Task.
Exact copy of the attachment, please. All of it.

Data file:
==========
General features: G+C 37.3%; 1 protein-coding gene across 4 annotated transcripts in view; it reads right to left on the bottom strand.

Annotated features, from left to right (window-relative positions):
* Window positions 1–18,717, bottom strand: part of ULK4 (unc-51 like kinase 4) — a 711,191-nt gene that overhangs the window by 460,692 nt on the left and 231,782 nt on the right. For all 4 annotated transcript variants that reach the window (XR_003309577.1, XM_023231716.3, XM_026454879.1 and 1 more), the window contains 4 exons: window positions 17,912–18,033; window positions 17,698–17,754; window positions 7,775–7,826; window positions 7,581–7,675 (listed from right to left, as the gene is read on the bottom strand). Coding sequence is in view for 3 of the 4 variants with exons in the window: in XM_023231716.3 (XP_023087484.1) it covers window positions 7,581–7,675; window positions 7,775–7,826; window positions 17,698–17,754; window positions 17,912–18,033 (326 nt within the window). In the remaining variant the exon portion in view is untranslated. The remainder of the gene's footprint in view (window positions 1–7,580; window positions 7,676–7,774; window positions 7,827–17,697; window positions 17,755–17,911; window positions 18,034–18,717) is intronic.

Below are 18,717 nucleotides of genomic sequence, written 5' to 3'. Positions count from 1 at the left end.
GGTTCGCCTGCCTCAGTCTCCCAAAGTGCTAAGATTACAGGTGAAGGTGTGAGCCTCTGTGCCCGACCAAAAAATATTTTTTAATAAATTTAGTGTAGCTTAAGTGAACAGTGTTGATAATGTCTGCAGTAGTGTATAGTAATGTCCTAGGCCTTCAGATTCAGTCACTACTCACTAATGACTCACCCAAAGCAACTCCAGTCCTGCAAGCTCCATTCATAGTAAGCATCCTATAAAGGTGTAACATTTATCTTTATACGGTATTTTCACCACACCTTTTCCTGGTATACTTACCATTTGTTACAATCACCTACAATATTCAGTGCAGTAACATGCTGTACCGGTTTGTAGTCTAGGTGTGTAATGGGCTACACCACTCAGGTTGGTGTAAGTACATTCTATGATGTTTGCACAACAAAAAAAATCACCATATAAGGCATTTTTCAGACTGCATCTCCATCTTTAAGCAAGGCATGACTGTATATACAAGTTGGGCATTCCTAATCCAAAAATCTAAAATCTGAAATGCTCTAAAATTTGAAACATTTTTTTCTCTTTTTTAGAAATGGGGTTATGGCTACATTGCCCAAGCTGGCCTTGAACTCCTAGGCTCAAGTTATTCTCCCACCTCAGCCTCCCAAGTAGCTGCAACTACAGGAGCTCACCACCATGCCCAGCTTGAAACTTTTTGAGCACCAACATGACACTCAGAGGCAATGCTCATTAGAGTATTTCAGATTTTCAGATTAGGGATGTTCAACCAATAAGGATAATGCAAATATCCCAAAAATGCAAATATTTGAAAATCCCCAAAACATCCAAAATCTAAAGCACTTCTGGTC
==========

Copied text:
General features: G+C 37.3%; 1 protein-coding gene across 4 annotated transcripts in view; it reads right to left on the bottom strand.

Annotated features, from left to right (window-relative positions):
* Window positions 1–18,717, bottom strand: part of ULK4 (unc-51 like kinase 4) — a 711,191-nt gene that overhangs the window by 460,692 nt on the left and 231,782 nt on the right. For all 4 annotated transcript variants that reach the window (XR_003309577.1, XM_023231716.3, XM_026454879.1 and 1 more), the window contains 4 exons: window positions 17,912–18,033; window positions 17,698–17,754; window positions 7,775–7,826; window positions 7,581–7,675 (listed from right to left, as the gene is read on the bottom strand). Coding sequence is in view for 3 of the 4 variants with exons in the window: in XM_023231716.3 (XP_023087484.1) it covers window positions 7,581–7,675; window positions 7,775–7,826; window positions 17,698–17,754; window positions 17,912–18,033 (326 nt within the window). In the remaining variant the exon portion in view is untranslated. The remainder of the gene's footprint in view (window positions 1–7,580; window positions 7,676–7,774; window positions 7,827–17,697; window positions 17,755–17,911; window positions 18,034–18,717) is intronic.

Below are 18,717 nucleotides of genomic sequence, written 5' to 3'. Positions count from 1 at the left end.
GGTTCGCCTGCCTCAGTCTCCCAAAGTGCTAAGATTACAGGTGAAGGTGTGAGCCTCTGTGCCCGACCAAAAAATATTTTTTAATAAATTTAGTGTAGCTTAAGTGAACAGTGTTGATAATGTCTGCAGTAGTGTATAGTAATGTCCTAGGCCTTCAGATTCAGTCACTACTCACTAATGACTCACCCAAAGCAACTCCAGTCCTGCAAGCTCCATTCATAGTAAGCATCCTATAAAGGTGTAACATTTATCTTTATACGGTATTTTCACCACACCTTTTCCTGGTATACTTACCATTTGTTACAATCACCTACAATATTCAGTGCAGTAACATGCTGTACCGGTTTGTAGTCTAGGTGTGTAATGGGCTACACCACTCAGGTTGGTGTAAGTACATTCTATGATGTTTGCACAACAAAAAAAATCACCATATAAGGCATTTTTCAGACTGCATCTCCATCTTTAAGCAAGGCATGACTGTATATACAAGTTGGGCATTCCTAATCCAAAAATCTAAAATCTGAAATGCTCTAAAATTTGAAACATTTTTTTCTCTTTTTTAGAAATGGGGTTATGGCTACATTGCCCAAGCTGGCCTTGAACTCCTAGGCTCAAGTTATTCTCCCACCTCAGCCTCCCAAGTAGCTGCAACTACAGGAGCTCACCACCATGCCCAGCTTGAAACTTTTTGAGCACCAACATGACACTCAGAGGCAATGCTCATTAGAGTATTTCAGATTTTCAGATTAGGGATGTTCAACCAATAAGGATAATGCAAATATCCCAAAAATGCAAATATTTGAAAATCCCCAAAACATCCAAAATCTAAAGCACTTCTGGTC